Banana Pi M5 Pro Quick Review

My old ODROID-U3 has been giving me quite some headaches. Its old USB 2.0 ports and 100Mbps Ethernet port are also very limiting in 2023. Its power supply is not the best (not an uncommon issue with HardKernel’s products, certainly not uncommon among the older generation of single board computers). A hardware upgrade is therefore necessary.

I don’t really use it for anything else other than a humble home server to stream videos, music, and sometimes photos. Generally used as a private file share system at home. I already bought an 1 TB USB 3.0 HDD, so I definitely need a device that supports USB 3.0 at least. To not have a limiting network I/O, it should also have 1Gbps Ethernet port.

Why not buying a popular Raspberry Pi 4? Well, I tried, but it’s out of stock everywhere. That’s why I turned to its alternatives, initially I was going to buy another HardKernel’s ODROID product, but its pricing in Europe is just way too high than the price on its website. Unfortunately, (not sure if this has anything to do with Brexit), there is a minimum order requirement to ship to the UK. I’m building a cluster or something, so looking again…

Ta-da! I found Banana Pi, the name is a bit.. knock-off, and the manufacturer is in China, I’ll let you connect the dots. Banana Pi M5 is not the newest model, but it’s comparable to Raspberry Pi 4 and ticks all of my boxes. Long story short, I bought it from Ali-Express where it’s much cheaper than Amazon or other local retailers here. They were also running some sales on bundles, so I ended up buying it with a metal case, yet paying less.

On paper, it provides even better performance than Raspberry Pi 4! More importantly, it’s readily available! One thing I did pay extra attention to is the availability of upstream Linux images, having suffered quite a bit there with HardKernel’s products. Thankfully, Banana Pi has Armbian support (rated platinum for Banana Pi M5, whatever platinum means). To save even few more pennies, it comes with an onboard 16GB eMMC storage!

It’s been faithfully serving its purpose on the shelf next to the router for a couple of weeks now. Reliable little machine that’s fast and responsive! If you’re thinking of buying a single-board computer like Raspberry Pi, but couldn’t find available stocks, Banana Pi might fit in.

Chrome OS, Linux Containers and Application Launchers

So I installed the great brunch framework on my laptop after a hiatus of a couple of months. I still dislike the fact that the Linux containers are running under a VM on Chrome OS. Sure it is more secure as the containers won’t be able to access the host hardware directly etc. It is also slightly inefficient. So I tried both chromebrew and brioche. Note that brioche only supports brunch (thus half of this post won’t apply to official Chrome OS builds).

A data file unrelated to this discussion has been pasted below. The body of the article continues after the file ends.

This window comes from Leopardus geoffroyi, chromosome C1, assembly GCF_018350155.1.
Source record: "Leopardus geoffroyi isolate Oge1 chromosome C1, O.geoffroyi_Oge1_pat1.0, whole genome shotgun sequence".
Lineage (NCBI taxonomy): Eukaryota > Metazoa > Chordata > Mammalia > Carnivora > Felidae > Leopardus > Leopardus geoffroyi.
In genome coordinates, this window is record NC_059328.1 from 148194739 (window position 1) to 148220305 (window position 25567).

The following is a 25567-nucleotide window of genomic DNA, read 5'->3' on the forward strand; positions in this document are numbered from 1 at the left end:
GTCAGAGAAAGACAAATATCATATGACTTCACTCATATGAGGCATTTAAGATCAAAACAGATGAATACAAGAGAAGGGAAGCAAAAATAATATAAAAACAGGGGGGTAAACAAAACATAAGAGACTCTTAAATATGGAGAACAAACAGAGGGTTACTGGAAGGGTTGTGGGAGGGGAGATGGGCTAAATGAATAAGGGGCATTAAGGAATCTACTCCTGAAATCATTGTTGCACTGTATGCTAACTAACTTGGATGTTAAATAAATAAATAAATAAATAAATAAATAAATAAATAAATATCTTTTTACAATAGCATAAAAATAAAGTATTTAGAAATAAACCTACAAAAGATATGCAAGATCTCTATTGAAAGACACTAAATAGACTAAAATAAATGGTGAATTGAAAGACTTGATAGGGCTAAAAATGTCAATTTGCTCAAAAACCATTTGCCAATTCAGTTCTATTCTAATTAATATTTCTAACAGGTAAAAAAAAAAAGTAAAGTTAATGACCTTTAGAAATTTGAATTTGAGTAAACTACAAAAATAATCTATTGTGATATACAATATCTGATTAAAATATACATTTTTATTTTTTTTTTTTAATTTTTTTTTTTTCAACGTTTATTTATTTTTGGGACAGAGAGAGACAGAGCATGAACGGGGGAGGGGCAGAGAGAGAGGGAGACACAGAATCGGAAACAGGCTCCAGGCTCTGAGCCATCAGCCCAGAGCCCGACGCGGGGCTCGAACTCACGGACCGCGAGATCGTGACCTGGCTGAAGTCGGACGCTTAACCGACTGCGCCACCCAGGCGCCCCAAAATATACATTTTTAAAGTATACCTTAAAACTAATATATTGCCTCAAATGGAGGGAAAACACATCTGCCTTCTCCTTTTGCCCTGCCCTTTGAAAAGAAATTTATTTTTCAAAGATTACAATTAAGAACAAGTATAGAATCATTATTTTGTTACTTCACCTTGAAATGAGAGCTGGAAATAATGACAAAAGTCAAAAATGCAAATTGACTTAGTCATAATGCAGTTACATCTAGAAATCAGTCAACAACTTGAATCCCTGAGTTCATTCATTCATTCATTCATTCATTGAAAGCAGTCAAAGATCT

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Number Rounding Business

Rounding numbers is probably one of the topics in primary school. In school, we’ve learned that half rounds up, anything less than half rounds down. For example, 0.5 rounds to 1, but 0.4 rounds to 1. Duh, I’m stating the obvious you think. It only came to my attention that this is NOT really the default behaviour in a very popular programming language: Python.

Here, is a simple example to try in your own Python console.

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Merge Pandas DataFrame with Nested Dictionary

Not an avid Pandas or Numpy user myself, but I had to spend some time lately to optimise probably a fairly common process: looking up a nested dictionary (2 or more levels) to find the right values element-wise for a column in a Pandas DataFrame. If it’s not clear, the problem I’m trying to solve here is to optimise a look-up function that can be done with .apply() to something more performant.

You might say, why not using .map()? Because the look-up function is not y = f(x), no, it is more like y = f(x, a) or even y = f(x, a, b), depending on the level of nestedness.

As mentioned earlier, this can be implemented with .apply() by supplying a Python function that does the look-up. However, .apply() is very slow (it’s not vectorised). The solution here is actually straightforward (I’m very new to Pandas and it took me some time to get here so I decided to make a note here for this). We first flatten the nested dictionary to have different levels of keys as tuples, which allows us to create a DataFrame with MultiIndex. With MultiIndex, we can easily apply .merge to join the DataFrame objects.

Hopefully the code snippet is more understandable.

import pandas as pd

nested_dict = {
    "A": {
        "Apple": "Red",
        "Banana": "Green",
    "B": {"Apple": "Green", "Banana": "Yellow"},